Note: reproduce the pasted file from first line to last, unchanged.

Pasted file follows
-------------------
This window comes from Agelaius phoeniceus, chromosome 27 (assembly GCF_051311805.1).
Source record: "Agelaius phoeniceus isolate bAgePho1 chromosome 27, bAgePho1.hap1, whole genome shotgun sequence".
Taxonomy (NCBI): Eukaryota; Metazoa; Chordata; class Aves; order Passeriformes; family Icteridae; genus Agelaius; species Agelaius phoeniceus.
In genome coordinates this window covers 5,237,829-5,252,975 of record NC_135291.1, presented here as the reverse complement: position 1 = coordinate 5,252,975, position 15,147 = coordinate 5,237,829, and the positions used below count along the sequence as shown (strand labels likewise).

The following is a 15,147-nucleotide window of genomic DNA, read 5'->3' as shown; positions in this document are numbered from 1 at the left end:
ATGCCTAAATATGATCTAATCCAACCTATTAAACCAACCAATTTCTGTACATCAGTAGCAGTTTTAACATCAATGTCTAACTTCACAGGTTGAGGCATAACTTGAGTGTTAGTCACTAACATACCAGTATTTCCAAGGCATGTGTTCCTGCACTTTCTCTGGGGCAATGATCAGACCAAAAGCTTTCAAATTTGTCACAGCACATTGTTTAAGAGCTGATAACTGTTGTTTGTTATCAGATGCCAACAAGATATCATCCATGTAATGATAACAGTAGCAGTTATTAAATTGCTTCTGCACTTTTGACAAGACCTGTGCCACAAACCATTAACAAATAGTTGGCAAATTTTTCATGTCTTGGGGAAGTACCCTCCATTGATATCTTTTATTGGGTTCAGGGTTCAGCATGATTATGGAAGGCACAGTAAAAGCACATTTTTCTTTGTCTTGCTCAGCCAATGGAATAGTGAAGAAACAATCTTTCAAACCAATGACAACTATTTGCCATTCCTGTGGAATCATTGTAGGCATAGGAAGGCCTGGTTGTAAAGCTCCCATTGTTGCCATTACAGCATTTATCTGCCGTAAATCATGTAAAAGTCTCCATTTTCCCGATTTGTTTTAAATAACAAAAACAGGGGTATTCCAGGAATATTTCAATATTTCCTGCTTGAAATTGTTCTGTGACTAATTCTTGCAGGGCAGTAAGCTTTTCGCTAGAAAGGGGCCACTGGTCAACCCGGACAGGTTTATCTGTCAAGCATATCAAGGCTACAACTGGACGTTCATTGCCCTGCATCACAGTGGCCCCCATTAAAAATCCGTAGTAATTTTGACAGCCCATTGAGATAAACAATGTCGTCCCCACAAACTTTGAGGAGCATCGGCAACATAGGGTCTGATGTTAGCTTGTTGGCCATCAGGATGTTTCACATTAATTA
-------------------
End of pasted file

This window comes from Agelaius phoeniceus, chromosome 27 (assembly GCF_051311805.1).
Source record: "Agelaius phoeniceus isolate bAgePho1 chromosome 27, bAgePho1.hap1, whole genome shotgun sequence".
Taxonomy (NCBI): Eukaryota; Metazoa; Chordata; class Aves; order Passeriformes; family Icteridae; genus Agelaius; species Agelaius phoeniceus.
In genome coordinates this window covers 5,237,829-5,252,975 of record NC_135291.1, presented here as the reverse complement: position 1 = coordinate 5,252,975, position 15,147 = coordinate 5,237,829, and the positions used below count along the sequence as shown (strand labels likewise).

The following is a 15,147-nucleotide window of genomic DNA, read 5'->3' as shown; positions in this document are numbered from 1 at the left end:
ATGCCTAAATATGATCTAATCCAACCTATTAAACCAACCAATTTCTGTACATCAGTAGCAGTTTTAACATCAATGTCTAACTTCACAGGTTGAGGCATAACTTGAGTGTTAGTCACTAACATACCAGTATTTCCAAGGCATGTGTTCCTGCACTTTCTCTGGGGCAATGATCAGACCAAAAGCTTTCAAATTTGTCACAGCACATTGTTTAAGAGCTGATAACTGTTGTTTGTTATCAGATGCCAACAAGATATCATCCATGTAATGATAACAGTAGCAGTTATTAAATTGCTTCTGCACTTTTGACAAGACCTGTGCCACAAACCATTAACAAATAGTTGGCAAATTTTTCATGTCTTGGGGAAGTACCCTCCATTGATATCTTTTATTGGGTTCAGGGTTCAGCATGATTATGGAAGGCACAGTAAAAGCACATTTTTCTTTGTCTTGCTCAGCCAATGGAATAGTGAAGAAACAATCTTTCAAACCAATGACAACTATTTGCCATTCCTGTGGAATCATTGTAGGCATAGGAAGGCCTGGTTGTAAAGCTCCCATTGTTGCCATTACAGCATTTATCTGCCGTAAATCATGTAAAAGTCTCCATTTTCCCGATTTGTTTTAAATAACAAAAACAGGGGTATTCCAGGAATATTTCAATATTTCCTGCTTGAAATTGTTCTGTGACTAATTCTTGCAGGGCAGTAAGCTTTTCGCTAGAAAGGGGCCACTGGTCAACCCGGACAGGTTTATCTGTCAAGCATATCAAGGCTACAACTGGACGTTCATTGCCCTGCATCACAGTGGCCCCCATTAAAAATCCGTAGTAATTTTGACAGCCCATTGAGATAAACAATGTCGTCCCCACAAACTTTGAGGAGCATCGGCAACATAGGGTCTGATGTTAGCTTGTTGGCCATCAGGATGTTTCACATTAATTA